Toy story

One of the nice things about being raised in Elmhurst, IL by parents who knew the Depression and knew War and knew penny-watching from the womb, was our toy status. My two brothers and I didn’t have many of them…bikes and baseball stuff significant exceptions. What we had was time to play. This we had in abundance.

So, basically, I did two things, both quite nice:

1. Played with items meant for other things.
..like living-in-the-cardboard-refrigerator-box, scratching hopscotch on the sidewalk with stones, stringing rubber bands into a long necklace for Chinese jump rope. My brothers had a game I could have lived without but it was clever. They yelled my name. When I turned to see what was up, they’d say “think fast!” while throwing a little ball at my head, which of course hit me, in the head. I was unharmed and it made them laugh so it had a minor fun element to it.

2. Stalked girls with cool toys.
Jan had a surrey, for instance. This was a bike but it had a cloth canopy top and a place for a passenger. Mary had, get this, a TRAMPOLINE. I waited hours in her yard to get just one jump. One toy was a just-my-size wood house somebody’s Dad had built for somebody in somebody’s back yard. I never met the girl. I saw it while walking home from school. I saw it every day I walked home from school. I NEVER saw a girl in it. This waste of such magnificence finally got to me and one day I snuck into it. Okay, I BROKE IN. If I wasn’t terror-struck about getting caught, I might be in there still.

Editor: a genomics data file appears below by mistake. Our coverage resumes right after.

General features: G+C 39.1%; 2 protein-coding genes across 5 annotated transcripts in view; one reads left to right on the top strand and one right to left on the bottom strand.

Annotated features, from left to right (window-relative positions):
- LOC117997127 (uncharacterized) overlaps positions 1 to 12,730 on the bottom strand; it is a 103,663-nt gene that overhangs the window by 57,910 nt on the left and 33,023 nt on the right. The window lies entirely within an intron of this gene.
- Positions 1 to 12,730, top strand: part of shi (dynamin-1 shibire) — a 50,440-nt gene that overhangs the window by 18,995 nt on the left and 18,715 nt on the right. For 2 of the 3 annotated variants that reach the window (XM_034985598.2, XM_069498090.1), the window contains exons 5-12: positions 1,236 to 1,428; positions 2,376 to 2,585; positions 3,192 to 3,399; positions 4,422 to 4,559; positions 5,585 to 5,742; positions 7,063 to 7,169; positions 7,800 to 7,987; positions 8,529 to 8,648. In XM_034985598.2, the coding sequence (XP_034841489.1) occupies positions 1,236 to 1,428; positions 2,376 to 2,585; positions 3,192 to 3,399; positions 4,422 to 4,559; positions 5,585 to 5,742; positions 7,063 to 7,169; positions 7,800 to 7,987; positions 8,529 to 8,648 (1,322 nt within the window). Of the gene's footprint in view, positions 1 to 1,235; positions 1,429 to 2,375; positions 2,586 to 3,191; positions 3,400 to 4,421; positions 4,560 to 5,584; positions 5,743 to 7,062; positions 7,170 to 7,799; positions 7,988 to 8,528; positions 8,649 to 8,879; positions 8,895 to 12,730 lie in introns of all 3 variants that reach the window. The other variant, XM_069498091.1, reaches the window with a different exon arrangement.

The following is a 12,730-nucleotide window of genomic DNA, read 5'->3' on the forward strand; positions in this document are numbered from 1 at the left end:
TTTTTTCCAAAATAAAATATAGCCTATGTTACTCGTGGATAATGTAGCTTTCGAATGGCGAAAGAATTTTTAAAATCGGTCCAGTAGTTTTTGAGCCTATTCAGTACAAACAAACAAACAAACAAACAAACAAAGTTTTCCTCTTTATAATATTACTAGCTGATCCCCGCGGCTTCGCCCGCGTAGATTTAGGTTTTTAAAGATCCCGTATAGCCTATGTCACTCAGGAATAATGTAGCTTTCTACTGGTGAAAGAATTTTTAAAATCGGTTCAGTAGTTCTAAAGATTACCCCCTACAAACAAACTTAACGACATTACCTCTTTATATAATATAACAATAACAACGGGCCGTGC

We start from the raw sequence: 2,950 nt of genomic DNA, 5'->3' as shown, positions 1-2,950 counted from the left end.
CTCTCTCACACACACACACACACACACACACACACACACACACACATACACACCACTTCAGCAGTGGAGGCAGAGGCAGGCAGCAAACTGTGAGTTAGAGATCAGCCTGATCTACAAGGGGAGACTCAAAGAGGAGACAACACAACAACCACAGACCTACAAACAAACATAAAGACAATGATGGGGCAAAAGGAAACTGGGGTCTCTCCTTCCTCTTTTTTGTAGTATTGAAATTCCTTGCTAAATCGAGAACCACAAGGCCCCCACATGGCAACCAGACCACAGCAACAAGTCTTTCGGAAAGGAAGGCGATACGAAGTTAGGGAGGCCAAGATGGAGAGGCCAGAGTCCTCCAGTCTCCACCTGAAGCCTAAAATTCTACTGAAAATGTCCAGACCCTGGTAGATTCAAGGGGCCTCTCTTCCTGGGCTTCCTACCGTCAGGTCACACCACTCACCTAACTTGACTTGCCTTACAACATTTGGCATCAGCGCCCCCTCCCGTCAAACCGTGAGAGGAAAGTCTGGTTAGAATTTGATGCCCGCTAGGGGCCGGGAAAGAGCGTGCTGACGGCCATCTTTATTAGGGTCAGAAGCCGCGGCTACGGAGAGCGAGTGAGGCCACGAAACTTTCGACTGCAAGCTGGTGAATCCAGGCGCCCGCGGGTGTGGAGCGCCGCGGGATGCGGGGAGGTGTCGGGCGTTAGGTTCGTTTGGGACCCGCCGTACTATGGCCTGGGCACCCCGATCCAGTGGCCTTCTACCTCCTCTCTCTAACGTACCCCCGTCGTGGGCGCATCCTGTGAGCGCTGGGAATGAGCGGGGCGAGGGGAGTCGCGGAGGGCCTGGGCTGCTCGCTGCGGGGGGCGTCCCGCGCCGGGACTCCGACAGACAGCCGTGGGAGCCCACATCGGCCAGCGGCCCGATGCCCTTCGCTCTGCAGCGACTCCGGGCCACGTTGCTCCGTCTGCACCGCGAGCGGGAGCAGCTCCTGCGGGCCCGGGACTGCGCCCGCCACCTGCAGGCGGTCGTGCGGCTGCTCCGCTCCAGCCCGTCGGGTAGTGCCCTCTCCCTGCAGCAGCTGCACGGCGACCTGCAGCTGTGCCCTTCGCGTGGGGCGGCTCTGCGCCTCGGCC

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About Mrs. Fitz

Hello! I'm Michele Fitzpatrick, a Chicago writer. Like our town, a work in progress. As a journalist, teacher and writing coach I think all of us live our stories and sharing them creates moments that remind us we're connected. And that is enough.
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